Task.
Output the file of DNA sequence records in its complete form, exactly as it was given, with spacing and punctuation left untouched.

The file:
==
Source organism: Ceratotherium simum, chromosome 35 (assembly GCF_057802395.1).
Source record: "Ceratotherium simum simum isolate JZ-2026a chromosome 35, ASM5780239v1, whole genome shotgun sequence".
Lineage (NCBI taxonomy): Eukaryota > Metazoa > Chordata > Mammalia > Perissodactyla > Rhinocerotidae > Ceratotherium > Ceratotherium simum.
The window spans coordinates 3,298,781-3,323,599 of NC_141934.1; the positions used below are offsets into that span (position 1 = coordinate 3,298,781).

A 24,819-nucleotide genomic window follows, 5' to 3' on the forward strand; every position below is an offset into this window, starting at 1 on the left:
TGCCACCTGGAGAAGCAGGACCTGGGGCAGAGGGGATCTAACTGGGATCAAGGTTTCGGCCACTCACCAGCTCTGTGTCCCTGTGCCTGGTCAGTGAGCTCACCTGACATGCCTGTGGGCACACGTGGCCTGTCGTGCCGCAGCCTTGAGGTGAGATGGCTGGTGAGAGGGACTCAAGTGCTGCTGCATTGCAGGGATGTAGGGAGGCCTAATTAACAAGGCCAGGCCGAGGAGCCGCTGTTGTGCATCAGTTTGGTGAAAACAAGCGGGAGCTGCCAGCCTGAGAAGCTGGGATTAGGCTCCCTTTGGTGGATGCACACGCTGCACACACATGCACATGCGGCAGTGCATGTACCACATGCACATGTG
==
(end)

Source organism: Ceratotherium simum, chromosome 35 (assembly GCF_057802395.1).
Source record: "Ceratotherium simum simum isolate JZ-2026a chromosome 35, ASM5780239v1, whole genome shotgun sequence".
Lineage (NCBI taxonomy): Eukaryota > Metazoa > Chordata > Mammalia > Perissodactyla > Rhinocerotidae > Ceratotherium > Ceratotherium simum.
The window spans coordinates 3,298,781-3,323,599 of NC_141934.1; the positions used below are offsets into that span (position 1 = coordinate 3,298,781).

A 24,819-nucleotide genomic window follows, 5' to 3' on the forward strand; every position below is an offset into this window, starting at 1 on the left:
TGCCACCTGGAGAAGCAGGACCTGGGGCAGAGGGGATCTAACTGGGATCAAGGTTTCGGCCACTCACCAGCTCTGTGTCCCTGTGCCTGGTCAGTGAGCTCACCTGACATGCCTGTGGGCACACGTGGCCTGTCGTGCCGCAGCCTTGAGGTGAGATGGCTGGTGAGAGGGACTCAAGTGCTGCTGCATTGCAGGGATGTAGGGAGGCCTAATTAACAAGGCCAGGCCGAGGAGCCGCTGTTGTGCATCAGTTTGGTGAAAACAAGCGGGAGCTGCCAGCCTGAGAAGCTGGGATTAGGCTCCCTTTGGTGGATGCACACGCTGCACACACATGCACATGCGGCAGTGCATGTACCACATGCACATGTG